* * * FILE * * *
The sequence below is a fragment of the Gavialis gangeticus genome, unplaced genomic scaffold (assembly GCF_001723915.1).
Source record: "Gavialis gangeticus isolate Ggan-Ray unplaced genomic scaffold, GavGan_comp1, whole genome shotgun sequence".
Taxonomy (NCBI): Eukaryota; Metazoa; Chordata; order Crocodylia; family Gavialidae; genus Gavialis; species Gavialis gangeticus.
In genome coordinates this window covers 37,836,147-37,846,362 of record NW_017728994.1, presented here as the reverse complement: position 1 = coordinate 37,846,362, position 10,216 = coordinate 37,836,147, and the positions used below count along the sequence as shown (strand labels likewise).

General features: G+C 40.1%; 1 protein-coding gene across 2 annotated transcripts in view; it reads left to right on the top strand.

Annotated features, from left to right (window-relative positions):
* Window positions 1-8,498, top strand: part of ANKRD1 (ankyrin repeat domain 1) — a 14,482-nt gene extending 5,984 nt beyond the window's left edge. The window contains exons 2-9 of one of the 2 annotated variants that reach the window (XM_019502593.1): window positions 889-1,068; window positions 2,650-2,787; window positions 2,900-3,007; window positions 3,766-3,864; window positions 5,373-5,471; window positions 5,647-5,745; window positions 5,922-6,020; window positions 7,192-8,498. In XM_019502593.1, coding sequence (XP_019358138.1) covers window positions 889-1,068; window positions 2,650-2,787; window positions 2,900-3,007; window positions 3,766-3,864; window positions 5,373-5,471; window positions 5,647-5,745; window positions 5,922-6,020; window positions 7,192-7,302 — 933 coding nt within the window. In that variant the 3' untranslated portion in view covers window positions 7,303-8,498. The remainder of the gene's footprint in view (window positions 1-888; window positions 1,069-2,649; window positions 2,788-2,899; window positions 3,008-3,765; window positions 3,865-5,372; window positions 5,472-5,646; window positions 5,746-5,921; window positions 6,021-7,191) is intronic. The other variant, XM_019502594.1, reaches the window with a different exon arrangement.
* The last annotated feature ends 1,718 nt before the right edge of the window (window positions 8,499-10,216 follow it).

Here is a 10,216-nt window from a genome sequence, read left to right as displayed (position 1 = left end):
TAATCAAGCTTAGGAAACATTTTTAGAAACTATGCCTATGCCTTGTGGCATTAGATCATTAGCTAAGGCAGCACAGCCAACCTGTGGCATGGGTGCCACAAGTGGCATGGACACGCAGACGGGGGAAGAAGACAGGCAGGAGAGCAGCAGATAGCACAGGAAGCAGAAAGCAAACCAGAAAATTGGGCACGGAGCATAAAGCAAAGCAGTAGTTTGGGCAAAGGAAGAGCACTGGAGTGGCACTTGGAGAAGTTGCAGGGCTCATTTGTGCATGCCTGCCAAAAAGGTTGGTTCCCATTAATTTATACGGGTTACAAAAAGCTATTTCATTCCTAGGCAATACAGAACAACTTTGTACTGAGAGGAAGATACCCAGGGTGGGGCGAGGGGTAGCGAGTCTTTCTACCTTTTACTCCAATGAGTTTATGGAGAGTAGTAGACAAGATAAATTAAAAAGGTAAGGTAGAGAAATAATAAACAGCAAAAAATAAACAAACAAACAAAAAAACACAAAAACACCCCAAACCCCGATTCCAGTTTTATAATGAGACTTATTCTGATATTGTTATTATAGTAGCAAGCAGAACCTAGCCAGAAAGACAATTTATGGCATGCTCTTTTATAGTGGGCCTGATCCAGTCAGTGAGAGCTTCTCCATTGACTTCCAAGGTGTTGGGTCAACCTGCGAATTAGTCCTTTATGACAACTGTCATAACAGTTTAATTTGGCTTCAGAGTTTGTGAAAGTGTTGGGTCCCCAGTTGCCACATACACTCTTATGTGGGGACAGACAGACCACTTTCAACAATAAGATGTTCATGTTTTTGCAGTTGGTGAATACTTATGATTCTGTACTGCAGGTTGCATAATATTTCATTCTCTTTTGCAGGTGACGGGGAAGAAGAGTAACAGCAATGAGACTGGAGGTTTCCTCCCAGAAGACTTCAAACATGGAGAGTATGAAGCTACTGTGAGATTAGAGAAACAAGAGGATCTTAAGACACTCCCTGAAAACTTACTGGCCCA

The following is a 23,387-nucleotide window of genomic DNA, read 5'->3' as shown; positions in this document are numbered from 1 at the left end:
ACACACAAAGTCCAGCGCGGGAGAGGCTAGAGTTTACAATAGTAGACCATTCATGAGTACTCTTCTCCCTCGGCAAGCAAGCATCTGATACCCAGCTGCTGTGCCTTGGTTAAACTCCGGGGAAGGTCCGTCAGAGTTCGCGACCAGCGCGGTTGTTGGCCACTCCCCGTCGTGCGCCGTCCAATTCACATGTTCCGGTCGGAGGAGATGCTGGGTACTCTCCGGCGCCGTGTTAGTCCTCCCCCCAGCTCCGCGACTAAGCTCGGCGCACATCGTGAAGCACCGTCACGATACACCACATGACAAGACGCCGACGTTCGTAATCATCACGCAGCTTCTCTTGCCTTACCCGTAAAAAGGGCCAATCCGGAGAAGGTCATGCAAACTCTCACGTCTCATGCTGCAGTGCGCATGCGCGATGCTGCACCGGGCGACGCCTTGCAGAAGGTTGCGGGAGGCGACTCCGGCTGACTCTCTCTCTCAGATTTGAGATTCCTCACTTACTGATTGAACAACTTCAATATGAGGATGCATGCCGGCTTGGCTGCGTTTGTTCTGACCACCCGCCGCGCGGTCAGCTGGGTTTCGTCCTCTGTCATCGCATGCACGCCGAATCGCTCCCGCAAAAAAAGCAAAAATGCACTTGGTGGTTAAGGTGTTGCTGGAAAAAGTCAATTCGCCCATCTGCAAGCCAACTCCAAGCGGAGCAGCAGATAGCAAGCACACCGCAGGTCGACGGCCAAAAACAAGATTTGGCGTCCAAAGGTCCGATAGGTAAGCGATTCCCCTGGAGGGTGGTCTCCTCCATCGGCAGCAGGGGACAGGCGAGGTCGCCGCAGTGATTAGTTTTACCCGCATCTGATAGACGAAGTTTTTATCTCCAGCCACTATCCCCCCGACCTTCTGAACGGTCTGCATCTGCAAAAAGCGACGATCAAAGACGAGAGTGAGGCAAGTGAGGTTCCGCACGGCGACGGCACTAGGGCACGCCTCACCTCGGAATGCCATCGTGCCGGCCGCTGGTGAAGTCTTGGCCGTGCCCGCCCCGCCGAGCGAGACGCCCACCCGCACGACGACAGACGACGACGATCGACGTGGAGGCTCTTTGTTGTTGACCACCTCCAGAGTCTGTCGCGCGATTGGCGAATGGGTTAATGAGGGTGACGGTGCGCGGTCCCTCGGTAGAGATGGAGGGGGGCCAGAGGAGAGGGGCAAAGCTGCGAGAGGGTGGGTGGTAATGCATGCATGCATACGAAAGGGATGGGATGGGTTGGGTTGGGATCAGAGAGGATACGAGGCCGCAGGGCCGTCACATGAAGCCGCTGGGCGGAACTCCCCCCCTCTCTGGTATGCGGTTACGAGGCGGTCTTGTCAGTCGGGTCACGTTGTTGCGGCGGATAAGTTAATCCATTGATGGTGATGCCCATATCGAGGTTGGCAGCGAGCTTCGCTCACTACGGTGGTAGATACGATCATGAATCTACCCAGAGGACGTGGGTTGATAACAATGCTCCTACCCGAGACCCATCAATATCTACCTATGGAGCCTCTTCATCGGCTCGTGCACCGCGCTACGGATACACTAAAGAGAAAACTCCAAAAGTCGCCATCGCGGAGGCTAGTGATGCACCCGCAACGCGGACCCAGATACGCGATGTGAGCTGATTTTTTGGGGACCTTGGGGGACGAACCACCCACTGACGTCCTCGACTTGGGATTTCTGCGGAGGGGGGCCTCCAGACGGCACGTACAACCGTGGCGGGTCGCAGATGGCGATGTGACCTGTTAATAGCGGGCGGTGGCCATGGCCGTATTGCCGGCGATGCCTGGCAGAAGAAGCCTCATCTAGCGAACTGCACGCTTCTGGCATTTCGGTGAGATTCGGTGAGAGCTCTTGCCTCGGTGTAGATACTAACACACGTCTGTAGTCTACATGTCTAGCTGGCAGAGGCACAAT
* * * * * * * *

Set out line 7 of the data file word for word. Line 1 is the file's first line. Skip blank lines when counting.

* Window positions 1-8,498, top strand: part of ANKRD1 (ankyrin repeat domain 1) — a 14,482-nt gene extending 5,984 nt beyond the window's left edge. The window contains exons 2-9 of one of the 2 annotated variants that reach the window (XM_019502593.1): window positions 889-1,068; window positions 2,650-2,787; window positions 2,900-3,007; window positions 3,766-3,864; window positions 5,373-5,471; window positions 5,647-5,745; window positions 5,922-6,020; window positions 7,192-8,498. In XM_019502593.1, coding sequence (XP_019358138.1) covers window positions 889-1,068; window positions 2,650-2,787; window positions 2,900-3,007; window positions 3,766-3,864; window positions 5,373-5,471; window positions 5,647-5,745; window positions 5,922-6,020; window positions 7,192-7,302 — 933 coding nt within the window. In that variant the 3' untranslated portion in view covers window positions 7,303-8,498. The remainder of the gene's footprint in view (window positions 1-888; window positions 1,069-2,649; window positions 2,788-2,899; window positions 3,008-3,765; window positions 3,865-5,372; window positions 5,472-5,646; window positions 5,746-5,921; window positions 6,021-7,191) is intronic. The other variant, XM_019502594.1, reaches the window with a different exon arrangement.